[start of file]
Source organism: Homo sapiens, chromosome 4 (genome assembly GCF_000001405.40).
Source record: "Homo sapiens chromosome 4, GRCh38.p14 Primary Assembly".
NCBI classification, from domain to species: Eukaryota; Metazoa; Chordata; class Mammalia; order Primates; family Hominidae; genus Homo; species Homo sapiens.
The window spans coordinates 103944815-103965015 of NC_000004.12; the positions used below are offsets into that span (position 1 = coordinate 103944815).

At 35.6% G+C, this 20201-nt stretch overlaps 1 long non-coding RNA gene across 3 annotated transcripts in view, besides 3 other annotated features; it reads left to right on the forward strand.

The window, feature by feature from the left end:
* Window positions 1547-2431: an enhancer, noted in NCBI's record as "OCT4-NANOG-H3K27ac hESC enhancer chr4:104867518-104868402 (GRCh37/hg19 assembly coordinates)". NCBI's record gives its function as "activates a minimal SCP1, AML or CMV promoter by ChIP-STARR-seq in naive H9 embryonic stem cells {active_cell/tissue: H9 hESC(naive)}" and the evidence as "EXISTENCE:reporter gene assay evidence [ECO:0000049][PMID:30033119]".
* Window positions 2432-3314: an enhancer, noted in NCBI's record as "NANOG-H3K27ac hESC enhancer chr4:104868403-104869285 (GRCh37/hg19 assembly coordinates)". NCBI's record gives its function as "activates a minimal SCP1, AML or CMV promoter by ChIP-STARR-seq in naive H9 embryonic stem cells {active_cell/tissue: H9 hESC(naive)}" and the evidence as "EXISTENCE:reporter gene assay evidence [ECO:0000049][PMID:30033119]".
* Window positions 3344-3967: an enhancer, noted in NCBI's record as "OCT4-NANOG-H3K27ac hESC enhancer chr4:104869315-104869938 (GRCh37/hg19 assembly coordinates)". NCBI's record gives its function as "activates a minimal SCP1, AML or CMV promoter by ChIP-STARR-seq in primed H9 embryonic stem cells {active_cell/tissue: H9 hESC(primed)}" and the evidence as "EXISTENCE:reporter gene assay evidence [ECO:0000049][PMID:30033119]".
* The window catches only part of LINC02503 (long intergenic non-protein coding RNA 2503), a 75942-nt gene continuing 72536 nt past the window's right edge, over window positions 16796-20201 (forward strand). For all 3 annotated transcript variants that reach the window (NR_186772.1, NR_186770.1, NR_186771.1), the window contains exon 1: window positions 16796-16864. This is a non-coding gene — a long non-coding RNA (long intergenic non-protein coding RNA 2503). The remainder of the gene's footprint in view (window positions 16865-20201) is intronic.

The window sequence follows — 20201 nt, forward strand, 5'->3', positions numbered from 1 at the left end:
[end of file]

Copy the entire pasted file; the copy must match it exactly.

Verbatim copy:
Source organism: Homo sapiens, chromosome 4 (genome assembly GCF_000001405.40).
Source record: "Homo sapiens chromosome 4, GRCh38.p14 Primary Assembly".
NCBI classification, from domain to species: Eukaryota; Metazoa; Chordata; class Mammalia; order Primates; family Hominidae; genus Homo; species Homo sapiens.
The window spans coordinates 103944815-103965015 of NC_000004.12; the positions used below are offsets into that span (position 1 = coordinate 103944815).

At 35.6% G+C, this 20201-nt stretch overlaps 1 long non-coding RNA gene across 3 annotated transcripts in view, besides 3 other annotated features; it reads left to right on the forward strand.

The window, feature by feature from the left end:
* Window positions 1547-2431: an enhancer, noted in NCBI's record as "OCT4-NANOG-H3K27ac hESC enhancer chr4:104867518-104868402 (GRCh37/hg19 assembly coordinates)". NCBI's record gives its function as "activates a minimal SCP1, AML or CMV promoter by ChIP-STARR-seq in naive H9 embryonic stem cells {active_cell/tissue: H9 hESC(naive)}" and the evidence as "EXISTENCE:reporter gene assay evidence [ECO:0000049][PMID:30033119]".
* Window positions 2432-3314: an enhancer, noted in NCBI's record as "NANOG-H3K27ac hESC enhancer chr4:104868403-104869285 (GRCh37/hg19 assembly coordinates)". NCBI's record gives its function as "activates a minimal SCP1, AML or CMV promoter by ChIP-STARR-seq in naive H9 embryonic stem cells {active_cell/tissue: H9 hESC(naive)}" and the evidence as "EXISTENCE:reporter gene assay evidence [ECO:0000049][PMID:30033119]".
* Window positions 3344-3967: an enhancer, noted in NCBI's record as "OCT4-NANOG-H3K27ac hESC enhancer chr4:104869315-104869938 (GRCh37/hg19 assembly coordinates)". NCBI's record gives its function as "activates a minimal SCP1, AML or CMV promoter by ChIP-STARR-seq in primed H9 embryonic stem cells {active_cell/tissue: H9 hESC(primed)}" and the evidence as "EXISTENCE:reporter gene assay evidence [ECO:0000049][PMID:30033119]".
* The window catches only part of LINC02503 (long intergenic non-protein coding RNA 2503), a 75942-nt gene continuing 72536 nt past the window's right edge, over window positions 16796-20201 (forward strand). For all 3 annotated transcript variants that reach the window (NR_186772.1, NR_186770.1, NR_186771.1), the window contains exon 1: window positions 16796-16864. This is a non-coding gene — a long non-coding RNA (long intergenic non-protein coding RNA 2503). The remainder of the gene's footprint in view (window positions 16865-20201) is intronic.

The window sequence follows — 20201 nt, forward strand, 5'->3', positions numbered from 1 at the left end: